Therein lies a large part of the bank’s liability, according to the ruling:
In our view, Ocean Bank did substantially increase the risk of fraud by asking for security answers for every $1 transaction, particularly for customers like Patco which had frequent, regular, and high dollar transfers. Then, when it had warning that such fraud was likely occurring in a given transaction, Ocean Bank neither monitored that transaction nor provided notice to customers before allowing the transaction to be completed. Because it had the capacity to do all of those things, yet failed to do so, we cannot conclude that its security system was commercially reasonable.
By finding the bank’s security system “commercially [un]reasonable,” the court has agreed that it did, in fact, violate Article 4A of the UCC.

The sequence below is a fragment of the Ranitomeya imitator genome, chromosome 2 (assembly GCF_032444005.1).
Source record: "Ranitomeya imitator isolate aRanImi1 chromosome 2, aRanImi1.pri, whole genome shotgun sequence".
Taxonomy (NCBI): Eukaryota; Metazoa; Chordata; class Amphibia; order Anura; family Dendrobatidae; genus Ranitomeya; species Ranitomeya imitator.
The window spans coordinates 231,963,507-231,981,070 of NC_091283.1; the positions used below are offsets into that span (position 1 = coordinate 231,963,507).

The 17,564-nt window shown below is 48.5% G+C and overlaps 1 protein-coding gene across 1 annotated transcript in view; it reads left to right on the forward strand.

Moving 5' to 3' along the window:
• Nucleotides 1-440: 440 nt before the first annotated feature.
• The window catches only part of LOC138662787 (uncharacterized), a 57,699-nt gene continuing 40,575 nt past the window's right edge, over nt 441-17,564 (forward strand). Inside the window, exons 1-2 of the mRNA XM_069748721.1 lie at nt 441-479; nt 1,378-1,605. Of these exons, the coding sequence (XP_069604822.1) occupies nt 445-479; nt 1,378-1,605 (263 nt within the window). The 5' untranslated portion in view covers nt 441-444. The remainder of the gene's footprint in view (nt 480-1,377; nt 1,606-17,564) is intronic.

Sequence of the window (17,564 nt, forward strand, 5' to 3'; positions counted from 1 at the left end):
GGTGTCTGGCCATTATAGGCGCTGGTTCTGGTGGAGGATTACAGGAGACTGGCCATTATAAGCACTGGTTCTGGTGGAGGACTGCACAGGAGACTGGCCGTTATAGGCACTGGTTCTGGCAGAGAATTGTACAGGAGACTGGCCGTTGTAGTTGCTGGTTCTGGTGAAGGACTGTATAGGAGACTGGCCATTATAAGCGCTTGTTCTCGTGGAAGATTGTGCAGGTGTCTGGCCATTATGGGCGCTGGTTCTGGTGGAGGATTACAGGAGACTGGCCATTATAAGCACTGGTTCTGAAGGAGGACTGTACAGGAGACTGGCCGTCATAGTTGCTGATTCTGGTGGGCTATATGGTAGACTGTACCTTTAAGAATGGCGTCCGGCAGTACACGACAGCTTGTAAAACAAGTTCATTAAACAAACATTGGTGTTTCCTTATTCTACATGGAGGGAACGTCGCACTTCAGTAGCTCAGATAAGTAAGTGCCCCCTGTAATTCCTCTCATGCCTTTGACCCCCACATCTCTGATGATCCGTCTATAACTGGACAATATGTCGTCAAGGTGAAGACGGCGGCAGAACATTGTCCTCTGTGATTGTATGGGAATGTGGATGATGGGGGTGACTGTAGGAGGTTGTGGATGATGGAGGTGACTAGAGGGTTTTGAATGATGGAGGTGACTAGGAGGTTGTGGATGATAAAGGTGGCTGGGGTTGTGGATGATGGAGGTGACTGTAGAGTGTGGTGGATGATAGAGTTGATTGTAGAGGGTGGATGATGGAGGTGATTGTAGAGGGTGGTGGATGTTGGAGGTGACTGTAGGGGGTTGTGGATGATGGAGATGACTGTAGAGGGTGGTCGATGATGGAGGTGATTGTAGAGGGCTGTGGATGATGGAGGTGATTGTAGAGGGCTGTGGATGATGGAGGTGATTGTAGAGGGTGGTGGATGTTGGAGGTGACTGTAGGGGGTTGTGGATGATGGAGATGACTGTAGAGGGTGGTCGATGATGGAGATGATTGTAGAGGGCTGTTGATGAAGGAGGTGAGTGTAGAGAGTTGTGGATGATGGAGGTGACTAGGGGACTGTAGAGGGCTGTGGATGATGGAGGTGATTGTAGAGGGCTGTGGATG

That still won’t get Patco back its money, though.
The court declined to award damages, instead suggesting that the parties settle out of court.
The judges noted that Article 4A is a sticky wicket that needs to be untangled vis-a-vis a bank customer’s responsibilities in protecting its own systems. The UCC doesn’t allow claims such as negligence, fraud or breach of contract.
As IDG’s Jeremy Kirk pointed out, that makes it expensive for small businesses to sue their financial institutions over cybercrime-related fraud, given that even if a small business wins a case, the code limits financial damages to the money stolen plus interest.
This ruling well might represent a turnaround for small businesses, which have been forced to swallow losses and liabilities in online security breaches.
As it now stands, liability for financial damages due to hacking is a hot-potato lobbed from businesses to financial institutions and back again.
Of course, as the judges made clear, responsibility for strong security doesn’t reside only with financial institutions. Customers, be they individuals or businesses, must do their part.
But the security missteps brought to light in this ruling shine a clear light on exactly what second-rate security looks like. It’s not that Ocean Bank didn’t spend money on its security, mind you: the bank bought the Premium offering from its vendor.